“Our team has a very ambitious electrification roadmap that includes transitioning 80-100% of our bus fleet to electric by 2025.”
In addition, we have also been running shuttles from our campus to BART & Caltrain stations for over two decades. Along the way, it became clear that employees at other companies could benefit from this service and we began opening them up to the larger business district free of charge. Currently, over 50% of the riders on these routes are non-Genentech employees.
ACT News: What have been some of the technical challenges and lessons learned from the deployment of the first electric buses at Genentech?
Lyndel Fusello: We have definitely had some growing pains over the last couple years, but none that we didn’t learn from! The biggest lesson I’d say is in regard to infrastructure: think long term. Infrastructure is not cheap, and doing it in pieces is not financially sustainable. Really spend some time planning your vision for your program, and then build infrastructure to meet your end goal. Make sure to also educate yourself on vehicle, infrastructure and energy incentives and rebates. This can really help decrease your overall costs.
Additionally, don’t be afraid to utilize experts and people who have gone before you! We are all learning as this is a relatively new technology in our industry, and we can benefit from listening to each other’s experiences and mistakes. There are also a good number of companies and consultants available now to help you with this.
“The biggest lesson I’d say is in regard to infrastructure: think long term.”
Lastly, take your time evaluating and testing the vehicle makes and models out there. Just because a vehicle was selected by one company does not mean it will be the best fit for your environment or your passenger needs. You are best equipped to make that decision.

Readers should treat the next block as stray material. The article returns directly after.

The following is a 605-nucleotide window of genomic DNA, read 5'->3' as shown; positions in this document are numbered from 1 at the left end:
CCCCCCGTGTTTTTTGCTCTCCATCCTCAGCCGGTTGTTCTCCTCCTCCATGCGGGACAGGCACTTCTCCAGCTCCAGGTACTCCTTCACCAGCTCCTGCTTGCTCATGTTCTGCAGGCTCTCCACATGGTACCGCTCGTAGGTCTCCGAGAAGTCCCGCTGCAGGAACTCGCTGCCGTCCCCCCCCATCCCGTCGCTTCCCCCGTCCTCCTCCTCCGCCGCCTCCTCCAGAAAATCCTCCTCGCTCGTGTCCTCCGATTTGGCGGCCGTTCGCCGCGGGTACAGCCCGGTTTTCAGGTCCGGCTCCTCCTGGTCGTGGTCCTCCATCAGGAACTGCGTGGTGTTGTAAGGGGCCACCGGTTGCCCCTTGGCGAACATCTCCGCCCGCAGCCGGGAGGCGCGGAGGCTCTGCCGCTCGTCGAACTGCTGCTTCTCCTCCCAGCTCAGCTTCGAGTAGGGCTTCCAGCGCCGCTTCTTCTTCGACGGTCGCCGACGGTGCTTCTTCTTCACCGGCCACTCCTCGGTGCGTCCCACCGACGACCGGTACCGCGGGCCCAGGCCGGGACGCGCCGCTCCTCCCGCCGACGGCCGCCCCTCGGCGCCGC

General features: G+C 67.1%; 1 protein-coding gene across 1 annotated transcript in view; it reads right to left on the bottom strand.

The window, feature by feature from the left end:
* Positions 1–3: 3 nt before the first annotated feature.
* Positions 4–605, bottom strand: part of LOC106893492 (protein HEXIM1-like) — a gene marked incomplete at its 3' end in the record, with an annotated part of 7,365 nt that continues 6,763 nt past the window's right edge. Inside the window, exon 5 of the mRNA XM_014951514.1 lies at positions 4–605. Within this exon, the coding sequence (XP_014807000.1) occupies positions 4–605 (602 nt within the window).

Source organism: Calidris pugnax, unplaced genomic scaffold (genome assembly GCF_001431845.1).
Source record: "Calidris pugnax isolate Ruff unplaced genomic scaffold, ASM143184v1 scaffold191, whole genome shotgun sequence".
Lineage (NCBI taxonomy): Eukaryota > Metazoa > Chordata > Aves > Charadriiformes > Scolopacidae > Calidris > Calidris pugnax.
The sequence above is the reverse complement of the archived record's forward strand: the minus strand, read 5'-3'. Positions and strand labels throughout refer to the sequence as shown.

ACT News: What are your hopes for the clean transportation sector?
Lyndel Fusello: This is a loaded question, but mainly because I have so many high hopes for where clean transportation is going. A big desire of mine is to have a wide variety of product on the market that is universally compatible with all charging infrastructure. Many manufacturers are close to releasing new electric coaches and this could really change the game. I also hope to see shared infrastructure being the norm. As mentioned before, infrastructure is not cheap and if we could share it, we could help move everyone forward in their electrification goals. Lastly, I hope to see some change in policies surrounding clean transportation. If the world continues to favor cars and car access over every other mode, we are going to be limited in what we can accomplish. We need leaders like California, making vehicle policies and regulation that supports the change from ICE to EV for all vehicles and we need policies that rebalance the space allocated to each mode (HOV lanes, bus only, bike/pedestrian spaces).
ACT News: What advice would you offer to young professionals interested in pursuing a similar career path?
Lyndel Fusello: Take every opportunity that is presented to you and run with it. Whether that is just sitting in on a meeting and listening, or being given a project to own, make the most of it. Learn from your colleagues, ask questions (there are no dumb ones!), research and take it all in! To me, that is the best way to learn and grow in this exciting field.
ACT News: What is the next challenge you have planned?
Lyndel Fusello: My next challenge which I’m extremely excited about is electrifying our onsite shuttle fleet. Currently we have 12 shuttles that are gasoline powered. The goal is to convert 100% of the fleet to electric by 2025. To do so, we are exploring performing gasoline to electric conversions on our current vehicles and keeping a close eye on the market for suitable vehicle options for us.
ACT News: What other leadership roles do you hold in the community and/or what volunteer efforts do you support?
Lyndel Fusello: Since a young age, I have actively participated in volunteer efforts for the American Foundation of Suicide Prevention as it holds a close place in my heart. Additionally, ever since joining Genentech, I have been exposed to many more great organizations to volunteer for. This last year, the whole Genentech Transportation team participated in a stair climb up the Salesforce Tower in San Francisco to raise money for the Leukemia and Lymphoma Society.